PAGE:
LALTANPUII, D/O LALPUITHANGA (L) Vs. V ZALIANA
LAWS(GAU)-2018-7-94
HIGH COURT OF GAUHATI
Decided on July 27,2018

Laltanpuii, D/O Lalpuithanga (L) Appellant
VERSUS
V Zaliana Respondents

JUDGEMENT

S. Serto, J. - (1.) This is an appeal filed under section 96 of the CPC read with section-17 of the Mizoram Civil Court Act, directed against the judgment and order dated 28.05.2014, passed by the learned Sr. Civil Judge, Aizawl, in Civil Suit No. 78/2009, and the decree dated 29.05.2014 drawn therein.
(2.) Heard Mr. Zochhuana, learned counsel for the appellant and also heard Mr. J.C Lalnunsanga, learned counsel appearing on behalf of the respondent No.1 and Mr. Rosangzuala Ralte, learned Govt. Advocate appearing for the respondents No. 3 to 6.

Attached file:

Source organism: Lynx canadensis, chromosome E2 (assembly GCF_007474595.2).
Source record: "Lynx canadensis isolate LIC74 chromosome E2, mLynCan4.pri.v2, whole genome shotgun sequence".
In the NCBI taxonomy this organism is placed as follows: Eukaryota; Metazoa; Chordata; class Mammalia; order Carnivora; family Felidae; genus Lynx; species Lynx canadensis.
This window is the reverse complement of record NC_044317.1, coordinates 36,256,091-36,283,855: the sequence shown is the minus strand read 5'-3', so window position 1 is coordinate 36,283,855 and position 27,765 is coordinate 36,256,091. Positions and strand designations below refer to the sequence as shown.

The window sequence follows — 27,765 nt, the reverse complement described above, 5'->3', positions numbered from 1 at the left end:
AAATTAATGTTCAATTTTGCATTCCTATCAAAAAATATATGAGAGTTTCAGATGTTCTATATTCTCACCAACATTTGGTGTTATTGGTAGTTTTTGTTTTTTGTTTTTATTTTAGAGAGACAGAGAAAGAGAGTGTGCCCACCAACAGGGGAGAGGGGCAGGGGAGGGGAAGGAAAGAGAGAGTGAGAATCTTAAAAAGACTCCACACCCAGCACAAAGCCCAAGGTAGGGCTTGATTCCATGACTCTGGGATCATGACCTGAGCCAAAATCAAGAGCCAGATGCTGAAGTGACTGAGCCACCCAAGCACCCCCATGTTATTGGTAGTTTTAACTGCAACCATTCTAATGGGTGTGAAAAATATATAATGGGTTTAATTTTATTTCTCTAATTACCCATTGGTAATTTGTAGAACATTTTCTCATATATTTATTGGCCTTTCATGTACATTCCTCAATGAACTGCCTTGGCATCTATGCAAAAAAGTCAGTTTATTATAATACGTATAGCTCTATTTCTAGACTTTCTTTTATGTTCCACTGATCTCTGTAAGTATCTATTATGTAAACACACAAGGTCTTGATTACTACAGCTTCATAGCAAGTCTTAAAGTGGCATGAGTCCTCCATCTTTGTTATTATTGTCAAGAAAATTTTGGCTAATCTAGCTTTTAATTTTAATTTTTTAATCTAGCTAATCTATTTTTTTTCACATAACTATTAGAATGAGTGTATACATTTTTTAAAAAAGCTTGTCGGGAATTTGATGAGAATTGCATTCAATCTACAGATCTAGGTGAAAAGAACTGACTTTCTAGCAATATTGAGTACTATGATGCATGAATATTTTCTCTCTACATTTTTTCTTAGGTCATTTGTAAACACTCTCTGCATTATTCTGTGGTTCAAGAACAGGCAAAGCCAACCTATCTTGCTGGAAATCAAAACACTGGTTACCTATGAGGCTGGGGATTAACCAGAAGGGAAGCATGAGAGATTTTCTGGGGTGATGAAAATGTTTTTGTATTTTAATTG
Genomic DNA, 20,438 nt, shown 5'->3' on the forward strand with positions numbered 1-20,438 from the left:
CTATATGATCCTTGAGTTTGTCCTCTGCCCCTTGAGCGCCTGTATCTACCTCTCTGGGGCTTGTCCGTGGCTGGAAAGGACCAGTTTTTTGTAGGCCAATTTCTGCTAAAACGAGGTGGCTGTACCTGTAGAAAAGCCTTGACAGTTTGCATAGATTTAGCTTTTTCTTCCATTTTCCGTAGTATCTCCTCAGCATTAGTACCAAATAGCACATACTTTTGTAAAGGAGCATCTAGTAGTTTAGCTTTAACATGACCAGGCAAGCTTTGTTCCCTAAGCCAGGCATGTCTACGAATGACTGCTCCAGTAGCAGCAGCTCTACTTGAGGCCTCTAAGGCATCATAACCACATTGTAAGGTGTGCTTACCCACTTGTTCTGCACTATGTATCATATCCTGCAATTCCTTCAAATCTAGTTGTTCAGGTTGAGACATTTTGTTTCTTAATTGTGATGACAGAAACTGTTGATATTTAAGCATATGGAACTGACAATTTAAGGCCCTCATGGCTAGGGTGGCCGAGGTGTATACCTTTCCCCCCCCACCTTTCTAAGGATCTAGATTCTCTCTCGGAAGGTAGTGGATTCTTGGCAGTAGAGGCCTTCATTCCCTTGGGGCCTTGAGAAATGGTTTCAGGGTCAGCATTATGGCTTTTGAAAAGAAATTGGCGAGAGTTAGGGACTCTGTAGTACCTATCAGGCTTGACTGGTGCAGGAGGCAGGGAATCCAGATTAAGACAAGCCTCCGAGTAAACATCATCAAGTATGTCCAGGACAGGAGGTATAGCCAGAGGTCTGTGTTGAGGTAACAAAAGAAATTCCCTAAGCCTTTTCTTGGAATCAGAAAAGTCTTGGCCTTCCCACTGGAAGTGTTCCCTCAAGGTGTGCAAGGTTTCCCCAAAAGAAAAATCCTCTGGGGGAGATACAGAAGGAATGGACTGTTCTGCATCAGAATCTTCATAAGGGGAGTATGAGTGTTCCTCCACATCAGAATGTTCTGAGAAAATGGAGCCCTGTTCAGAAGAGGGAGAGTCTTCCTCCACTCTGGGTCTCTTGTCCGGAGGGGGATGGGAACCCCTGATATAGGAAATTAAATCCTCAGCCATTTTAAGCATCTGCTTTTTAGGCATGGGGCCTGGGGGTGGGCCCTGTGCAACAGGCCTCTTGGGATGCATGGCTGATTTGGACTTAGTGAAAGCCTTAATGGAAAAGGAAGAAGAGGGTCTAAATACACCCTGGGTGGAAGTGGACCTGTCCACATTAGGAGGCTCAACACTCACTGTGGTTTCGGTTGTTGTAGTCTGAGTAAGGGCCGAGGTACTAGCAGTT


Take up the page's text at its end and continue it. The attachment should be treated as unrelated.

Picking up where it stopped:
(3.) The brief facts of the case as submitted by the learned counsel are as follows; The appellant inherited a plot of land under the LSC No. 566/1992, located at Bawngkawn, Aizawl, and the building standing therein from her father namely, late Lalpuithanga. In the year 2009, the suit land was mutated in the name of the respondent No.1. The appellant challenged the same before the Civil Court by filing the Civil Suit No. 78/2009. In that suit, the respondent No.1 and the other respondents No. 3 to 6 were arrayed as the defendants. After the written statement were filed by the defendants, the following issues were framed; (i). Whether the suit land is maintainable in its present form and style. (ii). Whether the plaintiff has cause of action against the defendants or not. (iii). Whether the suit is barred by law of limitation or not. (iv). Whether the plaintiff is entitled to the relief claimed or not, if so, to what extent. After the above stated issues were framed, the appellant/plaintiff and the respondent No.1 examined their respective witnesses and also exhibited the document in support of their respective case. There depositions of the witnesses were recorded and the learned Trial Court heard the parties and passed the judgment and decree which are impugned herein. The operative portions of the judgment and decree are reproduced here below; "12. On going through the entire evidences of the rival parties and also taking into consideration the relevant documents available on record, it is evident that the plaintiff and her husband, V.Lalkunga (defendant No.2) has taken a loan of Rs. 20,00,000/- from the defendant No.1, V.Zaliana in presence of reliable witnesses namely, Vanlalruata and Sangthanga. Although the plaintiff has tried her level best to give the impression that the loan taken by her husband from V.Zaliana by mortgaging LSC No. Azl-566 of 1992 was without knowledge and consent, it can be clearly seen from the deposition of the defendant No.1, V.Lalkunga who is the legal and lawful husband of the plaintiff, at least, at the relevant time of incident that he and his wife, Laltanpuii went to the residence of Mr. Vanlalruata for taking a loan of money and they requested him to find someone who can give loan by mortgaging LSC No. Azl-566 of 1992. The defendant No.2 also admitted the fact that Mr. Vanlalruata was present when he and his wife took money from the defendant No.1 (Defendant No.1 hnen atanga pawisa in lak chhuah lai hian Vanlalruata a awn ve tih hi a dik). Regarding the HMUN INLEINA LEHKHA (Ext.D1-2) exhibited by the defendant No.1, it is an admitted fact that it may not be acceptable in the eye of law. This is, however, actually a prescribed form provided by the Revenue Authorities for sale of immovable property. Whoever is selling his landed property has no choice but to obtain a copy of the said Form and submit after duly filled up and signed by the parties and their witnesses. Buyers or sellers have no option but to abide by the instructions of the competent authorities. Besides this, the plaintiff and the defendant No. 2, V.Laikunga are husband and wife at the relevant time of incident. In my considered opinion, the plaintiff and her husband (Defendant No.2, V.Lalkunga) have conspired together and pretended to divorce each other so as to avoid liabilities and responsibilities arising out of the loan taken by them from the defendant No.1 and filed the instant suit with mala fide intention against the interest of justice. Situated thus, the plaintiff is not entitled to the reliefs claimed by her and the Issue No. (d) is decided against the plaintiff. On careful perusal of the evidences of the rival parties and relevant materials available on records, it has been revealed that the plaintiff and her husband, V.Lalkunga (defendant No.2) have borrowed Rs. 20,00,000/- (Rupees twenty lakhs) only from the defendant No.1, V. Zaliana by mortgaging their LSC No. Azl-566 of 1992. The main purpose of filing the instant suit is to avoid payment of loan amounting to Rs. 20,00,000/- with interest @ 10% per annum. Both the parties have apparently admitted the fact that Rs. 2,00,000/- have already been paid to the defendant No.1 at the time of taking the said loan. However, the plaintiff shall not be allowed to escape from making payment of the said loan with interest to the defendant No.1 which she and her husband, V.Lalkunga have actually taken from the defendant No.1 before reliable witnesses. It may also be pertinent to mention herewith the fact that the land and building covered by LSC No.Azl-566 of 1992 could possibly carry a market value of Rs. 80 to 100 lakhs cannot be allowed to be forfeited just for Rs. 20,00,000/- 4. That the defendant No.1, V.Zaliana shall hand over LSC No. Azl-566 of 1992 to the Plaintiff, Laltanpuii on payment of loan amounting to Rs. 20,00,000/- with interest @ 9% per annum w.e.f. 24.02.2009 till realization. Thereafter, the defendant No.3 to 6 shall get the ownership transferred in the name of the plaintiff, Laltanpuii on production of a copy of this judgment and order. The entire process shall be completed within a period of six months from the date of this order. If the plaintiff is unable to clear her debts as directed, the suit land and building covered by LSC No.Azl-566 of 1992 shall be sold on auction. 5. With the above, the instant civil suit is disposed of. Considering the facts and circumstances of the case, mala fide intention of the plaintiff in making abortive attempt to avoid making payment of the loan she has taken and unnecessarily dragging the defendant No.1 to the Court for no fault of him, the plaintiff is liable to pay the costs of the suit which is quantified as Rs. 40,000/- and it shall be paid to the defendants No.1 through the Court. Given copy of the parties through their respective counsels. Given under my hand and seal of this Court on this day the 28th day of May, 2014 in my open Court." 6. Being aggrieved by the said judgment and decree, the appellant has filed the present appeal and challenged the same on the following grounds (grounds reproduced verbatim as given in the appeal); "(a) For that the learned Trial Court has err in law and in facts. As such, the same is liable to be set aside and quashed. (b) For that the learned Trial Court erred in giving relief to the respondent No.1 in the absence of any counter claim made by him during the course of the trial. (c) For that the borrower i.e. the respondent No.2 should be directed to repay the loan if it is presumed that the said loan was taken from the respondent No.1. (d) For that the LSC of the appellant was transferred and mutated in the name of the respondent No.1 on basis of fabricated and forged signatures of the appellant. In fact, the respondents had not been careful enough in there action while fabricating the requisite documents prescribed by the concerned authorities for transfer and mutation of LSC documents. Moreover, the appellant did not signed the "Application for transfer of ownership of LSC (HMINGTHLAK DILNA)' and the alleged signature of the appellant on the said document was not her signature but was a forged signature made by the respondent No. 1 and 2. (e) For that on careful perusal of the alleged 'Hmun inleihna lehkha' it can be seen that the suit land was purported to have been sold by the appellant to the respondent No. 1 on 24.02.2009. However, there is no signature of the LSC holder i.e. Smit Laltangpuii and that the respondent No.1 and the VCP of Bawngkawn had already signed the same on 23.02.2009 and moreover, the said document had earlier been signed on 22.02.2009 by one of the witnesses namely Shri. V.Lalkunga who is the respondent No.2 herein. This clearly indicated that the transfer and mutation of the LSC in the name of the respondent No.1 was illegally done by the respondent on the mala-fide intention of the respondent No.1 & 2 and without knowledge and consent of the appellant. Hence, the action of the respondents in transferring the LSC cannot be accepted in the eye of law and the same cannot stands the scrutiny of law. (f) For that even if it is presumed but not admitted that the appellant took a loan from the respondent No.1 on 26.02.2009 to be repaid on 20.07.2009 there is no question of submitting application for transfer of the mortgaged LSC either on 22.02.2009 or 23.02.2009 or 24.02.2009 prior to the taking of loan and that question of transferring the LSC on 25.02.2009 by the appellant to the respondent No.1 did not arise. (g) For that the appellant did not signed the alleged 'INTIAMKAMNA (PROMISE LETTER)' dated 25.02.2009 and that Shri. Lalhmuaka and Keddy Laltanpuia who were shown to be the sons of the appellant are not her sons. Presuming but not admitting that the appellant took a loan of Rs. 20,00,000/- on 25.02.2009 as reflected in the alleged 'INTIAMKAMNA' question of executing sale letter (HMUN INLEINA LEHKHA) dated 24.02.2009 by the appellant did not arise. This clearly revealed that the 'INTIAMKAMNA' dated 25.02.2009 is nothing but only a fabricated and forged document made by the respondent No. 1 & 2 in trying to achieve their illegal and shameful intention to snatch away the property of the appellant. (h) For that the entire case of the respondents/defendants and all the documents relied upon them are hit by the Usurious Loan Act, the Registration Act and the Indian Stamp Act r/w Mizoram Stamp Amendment Act. In such a case, question of passing the impugned judgment and decree in favour of the respondents does not arise. (i) For that the facts and circumstances aforementioned and the grounds set forth are good grounds which call for interference of this Hon'ble Court".;